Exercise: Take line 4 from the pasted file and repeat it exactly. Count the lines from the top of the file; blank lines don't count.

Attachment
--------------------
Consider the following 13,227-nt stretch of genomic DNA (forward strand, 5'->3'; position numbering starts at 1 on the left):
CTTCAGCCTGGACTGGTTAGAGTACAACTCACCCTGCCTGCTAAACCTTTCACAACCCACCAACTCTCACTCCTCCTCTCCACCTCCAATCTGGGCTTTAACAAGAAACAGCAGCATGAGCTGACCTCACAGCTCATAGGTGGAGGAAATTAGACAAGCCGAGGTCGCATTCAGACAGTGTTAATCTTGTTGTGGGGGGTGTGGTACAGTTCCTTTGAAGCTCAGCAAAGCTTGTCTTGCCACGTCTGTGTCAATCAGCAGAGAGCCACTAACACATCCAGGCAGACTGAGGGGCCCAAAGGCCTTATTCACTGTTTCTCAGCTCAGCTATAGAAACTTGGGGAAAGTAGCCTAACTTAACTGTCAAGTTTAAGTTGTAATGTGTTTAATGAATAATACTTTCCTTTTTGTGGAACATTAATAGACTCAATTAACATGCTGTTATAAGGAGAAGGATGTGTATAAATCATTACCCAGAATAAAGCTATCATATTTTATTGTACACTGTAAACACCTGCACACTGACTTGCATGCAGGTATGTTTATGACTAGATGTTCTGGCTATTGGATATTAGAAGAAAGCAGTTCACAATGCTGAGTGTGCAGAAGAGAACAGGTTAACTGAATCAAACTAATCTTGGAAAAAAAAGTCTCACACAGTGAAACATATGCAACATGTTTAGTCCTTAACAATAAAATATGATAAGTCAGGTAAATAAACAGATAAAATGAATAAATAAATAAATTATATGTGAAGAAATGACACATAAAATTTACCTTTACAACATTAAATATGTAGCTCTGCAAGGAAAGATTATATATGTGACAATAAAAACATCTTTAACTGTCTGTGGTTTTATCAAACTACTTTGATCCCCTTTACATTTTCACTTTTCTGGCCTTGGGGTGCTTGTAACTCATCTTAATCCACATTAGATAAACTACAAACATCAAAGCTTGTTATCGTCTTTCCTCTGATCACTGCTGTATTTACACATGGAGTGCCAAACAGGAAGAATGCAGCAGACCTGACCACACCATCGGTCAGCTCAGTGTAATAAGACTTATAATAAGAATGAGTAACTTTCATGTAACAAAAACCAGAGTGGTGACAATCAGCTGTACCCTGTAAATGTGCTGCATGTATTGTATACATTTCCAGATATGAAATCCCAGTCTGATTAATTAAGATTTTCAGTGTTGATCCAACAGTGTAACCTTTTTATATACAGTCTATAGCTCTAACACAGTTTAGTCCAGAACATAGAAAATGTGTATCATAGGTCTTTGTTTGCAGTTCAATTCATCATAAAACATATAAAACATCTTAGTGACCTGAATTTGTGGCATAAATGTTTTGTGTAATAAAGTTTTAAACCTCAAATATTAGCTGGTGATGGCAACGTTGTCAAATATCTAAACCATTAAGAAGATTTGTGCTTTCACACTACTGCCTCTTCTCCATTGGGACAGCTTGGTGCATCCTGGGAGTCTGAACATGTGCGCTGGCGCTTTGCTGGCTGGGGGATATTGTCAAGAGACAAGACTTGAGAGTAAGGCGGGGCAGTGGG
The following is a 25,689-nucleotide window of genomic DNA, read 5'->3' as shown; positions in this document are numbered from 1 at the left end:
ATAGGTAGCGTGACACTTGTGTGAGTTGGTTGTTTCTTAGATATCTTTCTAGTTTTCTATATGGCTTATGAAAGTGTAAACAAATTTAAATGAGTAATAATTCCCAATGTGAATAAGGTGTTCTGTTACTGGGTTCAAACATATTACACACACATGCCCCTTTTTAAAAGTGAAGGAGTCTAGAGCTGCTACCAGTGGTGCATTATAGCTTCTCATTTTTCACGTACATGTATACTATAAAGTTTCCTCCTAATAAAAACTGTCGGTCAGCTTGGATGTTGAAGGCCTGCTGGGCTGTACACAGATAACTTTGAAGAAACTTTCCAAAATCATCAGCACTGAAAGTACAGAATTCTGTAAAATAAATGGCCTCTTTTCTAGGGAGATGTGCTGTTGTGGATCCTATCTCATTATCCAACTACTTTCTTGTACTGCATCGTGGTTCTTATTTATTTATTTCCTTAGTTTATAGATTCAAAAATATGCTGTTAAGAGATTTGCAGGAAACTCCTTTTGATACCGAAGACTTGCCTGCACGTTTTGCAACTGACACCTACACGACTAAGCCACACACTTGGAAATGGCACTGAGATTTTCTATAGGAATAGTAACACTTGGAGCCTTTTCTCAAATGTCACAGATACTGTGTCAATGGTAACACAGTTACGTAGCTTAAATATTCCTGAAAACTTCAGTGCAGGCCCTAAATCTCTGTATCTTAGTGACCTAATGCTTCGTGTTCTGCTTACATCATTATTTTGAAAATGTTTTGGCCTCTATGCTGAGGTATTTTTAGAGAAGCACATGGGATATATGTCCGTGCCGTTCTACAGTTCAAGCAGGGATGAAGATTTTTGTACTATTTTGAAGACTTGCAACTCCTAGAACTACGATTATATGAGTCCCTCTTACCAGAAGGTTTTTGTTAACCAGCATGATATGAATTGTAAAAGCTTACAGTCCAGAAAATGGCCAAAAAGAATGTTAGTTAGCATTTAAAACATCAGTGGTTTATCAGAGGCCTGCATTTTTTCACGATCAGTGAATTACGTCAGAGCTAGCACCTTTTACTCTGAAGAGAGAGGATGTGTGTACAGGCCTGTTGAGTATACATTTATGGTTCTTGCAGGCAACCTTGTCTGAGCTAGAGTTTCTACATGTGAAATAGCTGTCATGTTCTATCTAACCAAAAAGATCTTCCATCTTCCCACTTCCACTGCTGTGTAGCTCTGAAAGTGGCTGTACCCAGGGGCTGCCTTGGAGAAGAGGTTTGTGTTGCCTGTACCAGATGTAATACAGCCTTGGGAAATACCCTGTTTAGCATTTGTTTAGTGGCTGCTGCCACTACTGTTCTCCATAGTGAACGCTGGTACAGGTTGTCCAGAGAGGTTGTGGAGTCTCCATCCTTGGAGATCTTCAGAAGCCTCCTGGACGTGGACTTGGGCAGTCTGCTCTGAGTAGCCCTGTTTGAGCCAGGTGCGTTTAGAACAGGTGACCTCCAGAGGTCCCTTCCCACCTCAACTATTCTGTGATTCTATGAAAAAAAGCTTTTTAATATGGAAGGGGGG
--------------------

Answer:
ATAGGTAGCGTGACACTTGTGTGAGTTGGTTGTTTCTTAGATATCTTTCTAGTTTTCTATATGGCTTATGAAAGTGTAAACAAATTTAAATGAGTAATAATTCCCAATGTGAATAAGGTGTTCTGTTACTGGGTTCAAACATATTACACACACATGCCCCTTTTTAAAAGTGAAGGAGTCTAGAGCTGCTACCAGTGGTGCATTATAGCTTCTCATTTTTCACGTACATGTATACTATAAAGTTTCCTCCTAATAAAAACTGTCGGTCAGCTTGGATGTTGAAGGCCTGCTGGGCTGTACACAGATAACTTTGAAGAAACTTTCCAAAATCATCAGCACTGAAAGTACAGAATTCTGTAAAATAAATGGCCTCTTTTCTAGGGAGATGTGCTGTTGTGGATCCTATCTCATTATCCAACTACTTTCTTGTACTGCATCGTGGTTCTTATTTATTTATTTCCTTAGTTTATAGATTCAAAAATATGCTGTTAAGAGATTTGCAGGAAACTCCTTTTGATACCGAAGACTTGCCTGCACGTTTTGCAACTGACACCTACACGACTAAGCCACACACTTGGAAATGGCACTGAGATTTTCTATAGGAATAGTAACACTTGGAGCCTTTTCTCAAATGTCACAGATACTGTGTCAATGGTAACACAGTTACGTAGCTTAAATATTCCTGAAAACTTCAGTGCAGGCCCTAAATCTCTGTATCTTAGTGACCTAATGCTTCGTGTTCTGCTTACATCATTATTTTGAAAATGTTTTGGCCTCTATGCTGAGGTATTTTTAGAGAAGCACATGGGATATATGTCCGTGCCGTTCTACAGTTCAAGCAGGGATGAAGATTTTTGTACTATTTTGAAGACTTGCAACTCCTAGAACTACGATTATATGAGTCCCTCTTACCAGAAGGTTTTTGTTAACCAGCATGATATGAATTGTAAAAGCTTACAGTCCAGAAAATGGCCAAAAAGAATGTTAGTTAGCATTTAAAACATCAGTGGTTTATCAGAGGCCTGCATTTTTTCACGATCAGTGAATTACGTCAGAGCTAGCACCTTTTACTCTGAAGAGAGAGGATGTGTGTACAGGCCTGTTGAGTATACATTTATGGTTCTTGCAGGCAACCTTGTCTGAGCTAGAGTTTCTACATGTGAAATAGCTGTCATGTTCTATCTAACCAAAAAGATCTTCCATCTTCCCACTTCCACTGCTGTGTAGCTCTGAAAGTGGCTGTACCCAGGGGCTGCCTTGGAGAAGAGGTTTGTGTTGCCTGTACCAGATGTAATACAGCCTTGGGAAATACCCTGTTTAGCATTTGTTTAGTGGCTGCTGCCACTACTGTTCTCCATAGTGAACGCTGGTACAGGTTGTCCAGAGAGGTTGTGGAGTCTCCATCCTTGGAGATCTTCAGAAGCCTCCTGGACGTGGACTTGGGCAGTCTGCTCTGAGTAGCCCTGTTTGAGCCAGGTGCGTTTAGAACAGGTGACCTCCAGAGGTCCCTTCCCACCTCAACTATTCTGTGATTCTATGAAAAAAAGCTTTTTAATATGGAAGGGGGG